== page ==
In its handling of the case of the Malaysian Diplomat accused of attempted rape in NZ, the government has marginalised the concerns and sensitivities of the victim. Their own arse covering was given a higher priority. Jan Logie argued that this indicated the government was reinforcing rape culture in their choice of priorities.
Jan Logie’s speech in the urgent debate on the government’s negotiations on the waiving of diplomatic immunity today, addressed some very important, and, at that stage, some relatively marginalised issues.
Near the beginning of her speech, Logie noted (as had David Shearer in his speech), that at that point, the government had not issued an apology to the alleged victim of the robbery and attempted rape. Murray McCully made an apology to John Key first.
Get that? John Key’s senstivities were considered more important. Or is that just another bit of arse covering, by distancing Key from any of the significant decisions made?
Addressing Minister Mc Cully Logie said:
You say, you should have known but you did not know. My question is,” why did you not ask?”
“This is a once in a decade event.” They come – this is your words, Minister. that you’re now disputing, I guess. That sums up some of the confusion we are getting from you on this issue.
And you didn’t even bother to check in. to find out what happened.
If a government was putting victims at the heart of our responses. If we were putting violence prevention at the heart of our responses, that question would have been asked.
Logie was critical of the government’s claim to take issues of violence extremely seriously, for instance, in it’s latest family violence policy.
If they had been serious about stopping inter-personal violence, they wouldn’t have neglected the victim so much in the way they dealt with the Malaysian , diplomatic immunity issue. They would have put the victim at the heart of the way they responded to the alleged crime. Failing to do this was reinforcing rape culture.
Logie argued that, if the government had put the victim at the heart, they would have done everything possible to ensure that the alleged perpetrator was kept in NZ to stand trial. Now it is highly likely that the victim will need to travel to an unfamiliar country to give evidence, far from her home support network.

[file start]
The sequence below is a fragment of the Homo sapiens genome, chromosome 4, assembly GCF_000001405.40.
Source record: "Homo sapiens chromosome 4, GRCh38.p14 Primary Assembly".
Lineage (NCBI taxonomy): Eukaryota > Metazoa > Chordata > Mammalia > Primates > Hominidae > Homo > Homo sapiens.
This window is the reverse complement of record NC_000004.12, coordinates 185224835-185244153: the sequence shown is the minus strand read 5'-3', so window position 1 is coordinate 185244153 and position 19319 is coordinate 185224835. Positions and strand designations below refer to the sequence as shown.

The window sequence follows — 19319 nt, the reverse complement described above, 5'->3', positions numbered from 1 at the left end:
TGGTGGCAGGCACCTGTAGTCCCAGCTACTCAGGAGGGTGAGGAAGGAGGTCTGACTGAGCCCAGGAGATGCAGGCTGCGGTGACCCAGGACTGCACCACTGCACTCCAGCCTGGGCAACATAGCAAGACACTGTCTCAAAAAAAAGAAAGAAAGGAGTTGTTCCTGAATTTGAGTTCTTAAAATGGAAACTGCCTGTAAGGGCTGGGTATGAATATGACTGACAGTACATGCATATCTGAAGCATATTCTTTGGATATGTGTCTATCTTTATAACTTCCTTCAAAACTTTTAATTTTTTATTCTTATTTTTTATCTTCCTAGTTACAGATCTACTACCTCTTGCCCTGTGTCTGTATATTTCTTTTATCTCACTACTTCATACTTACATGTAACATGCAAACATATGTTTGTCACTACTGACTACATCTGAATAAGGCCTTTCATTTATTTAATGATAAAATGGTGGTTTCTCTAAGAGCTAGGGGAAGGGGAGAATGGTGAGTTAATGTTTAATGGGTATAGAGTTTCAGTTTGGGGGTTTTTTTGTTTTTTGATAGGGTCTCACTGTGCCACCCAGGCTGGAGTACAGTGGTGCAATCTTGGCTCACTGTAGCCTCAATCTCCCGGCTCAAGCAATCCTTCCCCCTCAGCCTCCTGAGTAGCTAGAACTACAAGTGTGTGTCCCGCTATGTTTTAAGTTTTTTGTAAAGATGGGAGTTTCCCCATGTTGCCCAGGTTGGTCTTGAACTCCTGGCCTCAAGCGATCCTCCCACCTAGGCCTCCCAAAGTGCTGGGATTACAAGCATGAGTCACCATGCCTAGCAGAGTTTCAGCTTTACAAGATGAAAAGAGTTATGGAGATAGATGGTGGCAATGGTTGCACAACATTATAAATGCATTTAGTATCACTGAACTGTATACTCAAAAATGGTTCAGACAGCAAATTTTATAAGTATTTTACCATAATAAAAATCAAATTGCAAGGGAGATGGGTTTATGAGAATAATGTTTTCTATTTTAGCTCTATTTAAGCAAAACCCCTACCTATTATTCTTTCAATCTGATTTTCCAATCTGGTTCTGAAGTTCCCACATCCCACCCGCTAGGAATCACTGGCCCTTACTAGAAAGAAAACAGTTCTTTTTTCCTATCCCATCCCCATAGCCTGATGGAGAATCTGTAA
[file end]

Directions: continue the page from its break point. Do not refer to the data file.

Some government speakers in the debate, who followed Logie, took offense at her taking a ‘holier than thou’ attitude.
Tim Groser said they take consideration of the victim extremely seriously, as they do the notion of justice for the victim. He criticised “one member” (meaning Logie) for claiming that the government is indifferent to the victim’s situation. He said this was “bordering on the insulting”. Really? They are insulted? And how does that stack up in relation to the feelings of the victim?
In the government’s defense, Groser said they will do whatever is necessary to ensure the victim gets justice. But, what Logie was arguing for, was more than getting “justice”. It was about treating the victim with sensitivity and putting her at the heart of the issue.
[Update] Diplomat to return to NZ
On Stuff, it is reported that,
The diplomat allowed to leave New Zealand after an alleged sexual assault will return to face the charges, the Malaysian Government has announced.
In a statement tonight, it said the former defence staff assistant at the High Commission in Wellington would return to New Zealand to assist in the investigation of charges of burglary and assault with intent to commit rape.
The Malaysian Government said it had informed New Zealand Foreign Minister Murray McCully of the decision.
[Update#2] the survivor of the attempted rape, spoke to Jan Logie]. The survivor has been watching Parliament and is appalled and angry at the focus of government MPs, and the way she has not been listened to.
Ms Logie said the young woman had been watching parliamentary debates on television and was appalled by the focus of discussion about the case.
“Right at the moment she’s running on adrenaline and is angry. She’s been listening to all of these debates where she’s been reduced down to the phrase ‘the victim’. What she sees is the real issue – the fact that the system didn’t listen to her, and has effectively been setting up to deny her justice. She gets the connection to that and a lot of other people’s experience and she’s angry.”
Ministry of Foreign Affairs and Trade (Mfat) chief executive John Allen apologised to the woman yesterday “for the turmoil that she has had to suffer”.